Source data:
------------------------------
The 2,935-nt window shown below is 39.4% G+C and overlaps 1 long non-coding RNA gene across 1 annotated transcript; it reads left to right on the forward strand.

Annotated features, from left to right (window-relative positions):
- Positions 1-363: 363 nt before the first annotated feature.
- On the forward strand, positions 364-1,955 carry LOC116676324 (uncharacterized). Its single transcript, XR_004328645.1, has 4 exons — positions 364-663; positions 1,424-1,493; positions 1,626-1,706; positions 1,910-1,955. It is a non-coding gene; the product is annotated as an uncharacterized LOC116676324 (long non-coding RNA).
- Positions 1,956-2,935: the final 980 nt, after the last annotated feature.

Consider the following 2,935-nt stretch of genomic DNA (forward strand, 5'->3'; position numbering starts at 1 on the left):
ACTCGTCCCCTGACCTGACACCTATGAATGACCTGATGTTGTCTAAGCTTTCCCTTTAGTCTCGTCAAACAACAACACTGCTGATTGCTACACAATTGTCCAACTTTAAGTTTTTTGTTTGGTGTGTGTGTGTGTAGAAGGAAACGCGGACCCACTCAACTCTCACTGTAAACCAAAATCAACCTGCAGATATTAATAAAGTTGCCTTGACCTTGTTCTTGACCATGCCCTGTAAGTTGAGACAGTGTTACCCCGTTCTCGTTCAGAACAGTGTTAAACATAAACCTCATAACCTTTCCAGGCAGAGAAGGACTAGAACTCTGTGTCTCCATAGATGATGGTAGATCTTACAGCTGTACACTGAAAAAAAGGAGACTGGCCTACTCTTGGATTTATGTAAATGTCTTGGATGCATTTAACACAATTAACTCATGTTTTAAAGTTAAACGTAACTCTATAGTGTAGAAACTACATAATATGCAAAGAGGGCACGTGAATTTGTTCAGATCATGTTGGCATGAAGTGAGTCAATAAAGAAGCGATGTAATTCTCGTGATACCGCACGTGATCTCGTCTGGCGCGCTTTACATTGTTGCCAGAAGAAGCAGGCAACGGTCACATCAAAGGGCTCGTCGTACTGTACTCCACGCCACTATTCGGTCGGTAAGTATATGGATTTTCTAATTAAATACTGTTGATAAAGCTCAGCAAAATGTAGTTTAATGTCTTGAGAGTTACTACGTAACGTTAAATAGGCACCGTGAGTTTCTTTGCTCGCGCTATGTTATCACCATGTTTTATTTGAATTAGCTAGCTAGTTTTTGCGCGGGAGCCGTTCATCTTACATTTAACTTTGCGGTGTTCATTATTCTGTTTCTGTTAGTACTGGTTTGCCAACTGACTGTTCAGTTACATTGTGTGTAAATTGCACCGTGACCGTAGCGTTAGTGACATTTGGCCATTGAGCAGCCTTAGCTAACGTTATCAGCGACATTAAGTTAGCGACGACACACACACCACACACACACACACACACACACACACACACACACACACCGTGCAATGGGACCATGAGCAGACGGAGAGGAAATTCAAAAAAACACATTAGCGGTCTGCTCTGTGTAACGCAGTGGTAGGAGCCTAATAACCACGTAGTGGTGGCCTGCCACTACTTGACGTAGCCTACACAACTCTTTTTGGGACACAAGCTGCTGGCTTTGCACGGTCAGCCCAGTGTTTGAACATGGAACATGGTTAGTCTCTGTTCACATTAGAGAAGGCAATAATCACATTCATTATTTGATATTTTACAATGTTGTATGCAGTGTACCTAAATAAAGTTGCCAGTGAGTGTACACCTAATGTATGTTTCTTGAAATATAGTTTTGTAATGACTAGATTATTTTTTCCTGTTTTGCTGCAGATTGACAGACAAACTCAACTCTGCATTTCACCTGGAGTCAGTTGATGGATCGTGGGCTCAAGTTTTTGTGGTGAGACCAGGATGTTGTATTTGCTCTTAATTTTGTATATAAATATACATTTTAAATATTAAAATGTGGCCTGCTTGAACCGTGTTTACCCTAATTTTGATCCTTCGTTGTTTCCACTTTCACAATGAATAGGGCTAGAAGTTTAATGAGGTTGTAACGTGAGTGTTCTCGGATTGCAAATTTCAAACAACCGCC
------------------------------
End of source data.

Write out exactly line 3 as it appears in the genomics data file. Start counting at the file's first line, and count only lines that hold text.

- Positions 1-363: 363 nt before the first annotated feature.